Where The Money Is

The sort of tale Jim Thompson might have spun if he'd mellowed enough for his demons to drift away, leaving only cynical familiarity with the larcenous labyrinth of the human heart. Small-town Carol Ann (Linda Fiorentino) is a one-time prom queen married to high school sweetheart Wayne (Dermot Mulroney) and acutely aware that life's passing her by. Carol...read more

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Reviewed by Maitland McDonagh
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The sort of tale Jim Thompson might have spun if he'd mellowed enough for his demons to drift away, leaving only cynical familiarity with the larcenous labyrinth of the human heart. Small-town Carol Ann (Linda Fiorentino) is a one-time prom queen married to high school sweetheart Wayne (Dermot Mulroney) and acutely aware that life's passing her by. Carol Ann doesn't have a plan to get out; just a vague hankering to do something before it's too late. And then along comes geriatric jailbird Henry Manning (Paul Newman), who's suffered a stroke and been transferred from a prison hospital to the nursing home where Carol Ann works. She finds Henry's file stimulating reading — Henry was a hugely successful robber who was only caught when a citywide blackout trapped him, mid-heist, in a bank vault — and convinces herself that he's not the drooling vegetable he appears. It's giving nothing away to reveal that she's right, or that she persuades him to help her pull off a job. The surprises aren't in the story, but the sly way the three leads dance cautiously around each other's dreams and desires. UK-born director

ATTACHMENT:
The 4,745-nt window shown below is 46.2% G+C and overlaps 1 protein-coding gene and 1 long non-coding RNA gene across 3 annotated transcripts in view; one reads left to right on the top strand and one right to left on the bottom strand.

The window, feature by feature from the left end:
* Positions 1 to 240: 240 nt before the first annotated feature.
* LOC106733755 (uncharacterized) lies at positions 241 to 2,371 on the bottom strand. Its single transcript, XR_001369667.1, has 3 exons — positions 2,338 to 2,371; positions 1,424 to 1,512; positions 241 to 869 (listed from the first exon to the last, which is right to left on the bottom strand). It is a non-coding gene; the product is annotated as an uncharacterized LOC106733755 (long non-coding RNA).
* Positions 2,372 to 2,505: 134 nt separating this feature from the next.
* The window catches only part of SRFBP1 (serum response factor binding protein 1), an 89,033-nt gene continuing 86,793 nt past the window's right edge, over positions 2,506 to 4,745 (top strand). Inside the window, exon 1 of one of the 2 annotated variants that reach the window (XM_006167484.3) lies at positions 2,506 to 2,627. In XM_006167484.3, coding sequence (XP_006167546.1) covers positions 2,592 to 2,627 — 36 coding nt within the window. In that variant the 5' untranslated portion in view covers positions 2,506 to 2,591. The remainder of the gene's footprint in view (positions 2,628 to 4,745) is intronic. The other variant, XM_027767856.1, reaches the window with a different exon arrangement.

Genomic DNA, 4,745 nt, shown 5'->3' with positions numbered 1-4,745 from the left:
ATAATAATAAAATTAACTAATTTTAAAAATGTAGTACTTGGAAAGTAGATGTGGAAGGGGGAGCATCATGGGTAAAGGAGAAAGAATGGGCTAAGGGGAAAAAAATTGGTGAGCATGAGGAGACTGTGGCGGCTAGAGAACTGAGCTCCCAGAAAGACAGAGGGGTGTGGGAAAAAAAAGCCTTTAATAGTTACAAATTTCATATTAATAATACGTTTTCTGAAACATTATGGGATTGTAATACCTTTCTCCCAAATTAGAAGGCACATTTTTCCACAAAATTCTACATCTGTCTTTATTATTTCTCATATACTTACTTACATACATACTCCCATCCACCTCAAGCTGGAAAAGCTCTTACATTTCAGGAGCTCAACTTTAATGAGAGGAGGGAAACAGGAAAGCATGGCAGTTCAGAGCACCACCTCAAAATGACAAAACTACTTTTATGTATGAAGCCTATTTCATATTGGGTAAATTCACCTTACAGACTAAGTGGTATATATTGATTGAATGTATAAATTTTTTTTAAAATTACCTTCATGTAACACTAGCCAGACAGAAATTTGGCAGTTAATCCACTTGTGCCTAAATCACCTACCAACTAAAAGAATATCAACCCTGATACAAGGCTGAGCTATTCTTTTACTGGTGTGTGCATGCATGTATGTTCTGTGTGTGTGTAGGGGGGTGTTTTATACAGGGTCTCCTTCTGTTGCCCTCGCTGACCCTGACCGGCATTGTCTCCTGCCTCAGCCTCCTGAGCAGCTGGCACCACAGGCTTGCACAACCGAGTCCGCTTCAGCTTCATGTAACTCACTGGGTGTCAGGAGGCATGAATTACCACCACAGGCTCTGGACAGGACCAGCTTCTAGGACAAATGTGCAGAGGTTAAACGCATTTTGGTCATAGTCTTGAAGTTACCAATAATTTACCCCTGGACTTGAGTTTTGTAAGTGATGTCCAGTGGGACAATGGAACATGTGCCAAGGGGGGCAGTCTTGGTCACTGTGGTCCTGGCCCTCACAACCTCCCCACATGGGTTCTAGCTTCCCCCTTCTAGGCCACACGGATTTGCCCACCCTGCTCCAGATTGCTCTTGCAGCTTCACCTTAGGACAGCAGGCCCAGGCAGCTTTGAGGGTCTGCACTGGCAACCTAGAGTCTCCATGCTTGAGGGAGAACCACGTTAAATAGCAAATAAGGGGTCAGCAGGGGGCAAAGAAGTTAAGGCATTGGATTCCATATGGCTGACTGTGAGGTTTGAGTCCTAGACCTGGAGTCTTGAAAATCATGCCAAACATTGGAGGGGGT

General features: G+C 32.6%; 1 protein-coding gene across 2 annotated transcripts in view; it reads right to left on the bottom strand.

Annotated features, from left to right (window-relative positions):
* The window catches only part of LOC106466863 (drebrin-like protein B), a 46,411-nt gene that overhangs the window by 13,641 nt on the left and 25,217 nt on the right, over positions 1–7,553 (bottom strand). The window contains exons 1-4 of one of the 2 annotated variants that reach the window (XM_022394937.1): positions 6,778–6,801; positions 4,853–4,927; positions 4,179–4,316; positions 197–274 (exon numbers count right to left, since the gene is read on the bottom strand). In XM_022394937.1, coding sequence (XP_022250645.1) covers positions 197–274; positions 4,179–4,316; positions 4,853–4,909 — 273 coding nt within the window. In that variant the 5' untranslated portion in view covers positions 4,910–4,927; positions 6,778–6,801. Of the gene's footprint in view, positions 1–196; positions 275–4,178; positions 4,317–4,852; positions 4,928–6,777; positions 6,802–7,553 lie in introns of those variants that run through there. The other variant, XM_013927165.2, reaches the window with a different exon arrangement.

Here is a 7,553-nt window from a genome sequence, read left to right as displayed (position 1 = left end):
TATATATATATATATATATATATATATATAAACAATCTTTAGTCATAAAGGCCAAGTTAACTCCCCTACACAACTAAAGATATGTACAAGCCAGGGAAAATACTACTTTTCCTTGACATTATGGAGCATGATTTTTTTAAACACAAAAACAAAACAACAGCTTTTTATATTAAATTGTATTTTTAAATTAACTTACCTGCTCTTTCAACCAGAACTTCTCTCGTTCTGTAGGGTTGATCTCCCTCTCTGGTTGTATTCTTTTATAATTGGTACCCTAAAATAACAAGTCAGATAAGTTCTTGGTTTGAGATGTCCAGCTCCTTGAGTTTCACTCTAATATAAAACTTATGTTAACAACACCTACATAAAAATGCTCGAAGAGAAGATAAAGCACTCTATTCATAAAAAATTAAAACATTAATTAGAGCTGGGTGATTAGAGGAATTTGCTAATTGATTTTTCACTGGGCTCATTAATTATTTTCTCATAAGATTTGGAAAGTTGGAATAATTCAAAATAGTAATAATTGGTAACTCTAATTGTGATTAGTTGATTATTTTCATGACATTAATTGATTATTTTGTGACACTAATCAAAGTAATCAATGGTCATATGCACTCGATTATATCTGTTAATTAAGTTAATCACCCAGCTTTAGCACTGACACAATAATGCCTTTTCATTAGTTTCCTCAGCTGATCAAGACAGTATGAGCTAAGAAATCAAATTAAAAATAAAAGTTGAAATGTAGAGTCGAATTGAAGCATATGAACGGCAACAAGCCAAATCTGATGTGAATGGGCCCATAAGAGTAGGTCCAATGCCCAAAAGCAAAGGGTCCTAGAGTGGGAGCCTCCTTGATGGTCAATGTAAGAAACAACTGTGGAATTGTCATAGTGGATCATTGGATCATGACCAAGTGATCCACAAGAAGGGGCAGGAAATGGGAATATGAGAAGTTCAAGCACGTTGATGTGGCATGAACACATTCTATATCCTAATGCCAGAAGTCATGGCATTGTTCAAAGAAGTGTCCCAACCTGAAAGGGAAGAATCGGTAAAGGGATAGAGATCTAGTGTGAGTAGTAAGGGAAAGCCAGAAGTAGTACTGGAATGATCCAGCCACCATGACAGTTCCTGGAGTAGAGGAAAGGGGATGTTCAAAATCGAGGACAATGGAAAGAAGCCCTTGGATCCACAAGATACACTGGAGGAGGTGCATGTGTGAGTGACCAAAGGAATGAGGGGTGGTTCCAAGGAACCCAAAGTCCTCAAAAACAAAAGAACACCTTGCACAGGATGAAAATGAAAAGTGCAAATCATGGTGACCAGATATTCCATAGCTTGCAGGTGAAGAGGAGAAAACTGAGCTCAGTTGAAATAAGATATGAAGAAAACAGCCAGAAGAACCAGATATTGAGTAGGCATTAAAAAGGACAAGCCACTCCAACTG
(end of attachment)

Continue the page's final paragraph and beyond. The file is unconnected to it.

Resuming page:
Marek Kanievska (whose last U.S. movie was 1987's LESS THAN ZERO) brings a very English sense of minginess to the Washington state locations; where most Americans would either exaggerate the miserable muck or art-direct everything up to sitcom brightness, Kanievski presides over a homey threadbareness that perfectly echoes Carol's plight. Her life isn't awful; it's just not very exciting. There's a caper and there are some laughs, but this isn't a larky caper flick; it's a pulpy little story that could at any minute go straight to hell. Maybe it should — the ending doesn't really feel like the logical conclusion to what's gone before, but you're not sorry it doesn't.

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  • Released: 2000
  • Rating: PG-13
  • Review: The sort of tale Jim Thompson might have spun if he'd mellowed enough for his demons to drift away, leaving only cynical familiarity with the larcenous labyrinth of the human heart. Small-town Carol Ann (Linda Fiorentino) is a one-time prom queen married t… (more)

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